from the throwing-money-at-a-problem dept.
Carl Bialik from WSJ writes "The Wall Street Journal's David Wessel assesses the impact on innovation of the increasing number of prizes, such as the X Prize, that reward solvers of intractable problems. From the column: 'Prizes prompt a lot of effort, far more than any sponsor could devote itself, but they generally pay only for success. That's "an important piece of shifting risk from inside the walls of the company and moving it out to the solver community," says Jill Panetta, InnoCentive's chief scientific officer. Competitors for the $10 million prize for the space vehicle spent 10 times that amount trying to win it. Contests also are a mechanism to tap scientific knowledge that's widely dispersed geographically, and not always in obvious places. Since posting its algorithm bounty in October, Netflix has drawn 15,000 entrants from 126 countries. The leading team is from Budapest University of Technology and Economics.'"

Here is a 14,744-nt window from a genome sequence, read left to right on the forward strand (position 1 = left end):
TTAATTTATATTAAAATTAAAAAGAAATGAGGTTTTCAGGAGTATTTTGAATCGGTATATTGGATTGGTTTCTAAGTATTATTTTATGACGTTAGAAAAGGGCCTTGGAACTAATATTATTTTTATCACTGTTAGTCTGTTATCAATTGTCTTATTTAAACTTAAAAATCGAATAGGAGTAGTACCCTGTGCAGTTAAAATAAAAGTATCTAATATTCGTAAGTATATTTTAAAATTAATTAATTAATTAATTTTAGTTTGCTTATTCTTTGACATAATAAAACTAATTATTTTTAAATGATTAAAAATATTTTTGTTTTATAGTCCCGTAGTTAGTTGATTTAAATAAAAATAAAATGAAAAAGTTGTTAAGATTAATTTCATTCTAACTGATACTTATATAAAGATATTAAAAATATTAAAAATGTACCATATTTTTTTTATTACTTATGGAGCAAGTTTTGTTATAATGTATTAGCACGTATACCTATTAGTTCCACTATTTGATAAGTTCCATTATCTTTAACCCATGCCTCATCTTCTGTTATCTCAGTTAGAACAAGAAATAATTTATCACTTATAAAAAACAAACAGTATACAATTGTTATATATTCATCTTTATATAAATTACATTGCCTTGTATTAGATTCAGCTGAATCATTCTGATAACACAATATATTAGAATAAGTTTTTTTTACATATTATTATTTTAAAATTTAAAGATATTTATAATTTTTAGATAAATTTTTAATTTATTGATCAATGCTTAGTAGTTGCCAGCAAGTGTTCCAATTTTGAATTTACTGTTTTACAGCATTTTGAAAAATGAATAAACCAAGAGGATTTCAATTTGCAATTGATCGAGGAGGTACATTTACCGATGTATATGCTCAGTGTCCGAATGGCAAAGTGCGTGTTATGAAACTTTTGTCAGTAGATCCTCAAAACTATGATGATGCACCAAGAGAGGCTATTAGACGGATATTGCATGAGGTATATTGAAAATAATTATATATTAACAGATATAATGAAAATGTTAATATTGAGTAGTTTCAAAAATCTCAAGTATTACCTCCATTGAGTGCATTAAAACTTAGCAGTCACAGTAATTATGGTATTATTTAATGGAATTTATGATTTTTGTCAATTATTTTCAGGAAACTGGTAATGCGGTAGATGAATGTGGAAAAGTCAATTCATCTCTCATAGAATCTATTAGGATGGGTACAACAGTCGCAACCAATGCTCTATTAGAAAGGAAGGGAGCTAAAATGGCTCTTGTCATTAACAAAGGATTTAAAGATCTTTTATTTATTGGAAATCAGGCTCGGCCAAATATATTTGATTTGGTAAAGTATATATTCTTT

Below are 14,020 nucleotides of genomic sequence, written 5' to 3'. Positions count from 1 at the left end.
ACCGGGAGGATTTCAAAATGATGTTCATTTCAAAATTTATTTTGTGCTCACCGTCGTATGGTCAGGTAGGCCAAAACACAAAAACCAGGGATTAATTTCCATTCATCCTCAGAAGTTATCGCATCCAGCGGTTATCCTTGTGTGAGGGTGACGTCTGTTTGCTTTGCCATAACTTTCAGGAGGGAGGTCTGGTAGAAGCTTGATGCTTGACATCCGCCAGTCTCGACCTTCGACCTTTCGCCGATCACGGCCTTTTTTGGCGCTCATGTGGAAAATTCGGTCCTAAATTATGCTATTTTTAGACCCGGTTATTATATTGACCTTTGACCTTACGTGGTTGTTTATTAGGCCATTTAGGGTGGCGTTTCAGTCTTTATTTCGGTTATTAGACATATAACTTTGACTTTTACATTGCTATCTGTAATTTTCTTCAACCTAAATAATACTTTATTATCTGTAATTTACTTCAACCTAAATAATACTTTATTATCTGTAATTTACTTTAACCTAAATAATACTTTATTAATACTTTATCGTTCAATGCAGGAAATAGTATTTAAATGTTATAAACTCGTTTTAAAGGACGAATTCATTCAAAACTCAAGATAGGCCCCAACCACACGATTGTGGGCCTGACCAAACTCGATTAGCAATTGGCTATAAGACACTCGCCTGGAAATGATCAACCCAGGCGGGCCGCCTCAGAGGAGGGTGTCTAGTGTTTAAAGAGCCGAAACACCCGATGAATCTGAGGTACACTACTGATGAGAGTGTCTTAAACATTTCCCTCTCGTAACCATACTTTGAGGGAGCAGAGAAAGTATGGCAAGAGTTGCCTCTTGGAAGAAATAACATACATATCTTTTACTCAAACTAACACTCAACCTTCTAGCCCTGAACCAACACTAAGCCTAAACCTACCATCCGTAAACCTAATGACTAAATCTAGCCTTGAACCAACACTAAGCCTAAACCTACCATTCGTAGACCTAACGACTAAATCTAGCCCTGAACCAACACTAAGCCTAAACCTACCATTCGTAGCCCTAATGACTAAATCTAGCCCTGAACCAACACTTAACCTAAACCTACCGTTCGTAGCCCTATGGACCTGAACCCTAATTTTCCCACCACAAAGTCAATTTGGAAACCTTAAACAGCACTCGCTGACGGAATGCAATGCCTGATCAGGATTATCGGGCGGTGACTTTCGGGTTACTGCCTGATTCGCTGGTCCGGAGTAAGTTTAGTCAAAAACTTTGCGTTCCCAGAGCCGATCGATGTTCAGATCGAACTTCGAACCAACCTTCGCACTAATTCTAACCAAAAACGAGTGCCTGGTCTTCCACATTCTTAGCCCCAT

The Tao doesn't take sides;
it gives birth to both wins and losses.
The Guru doesn't take sides;
she welcomes both hackers and lusers.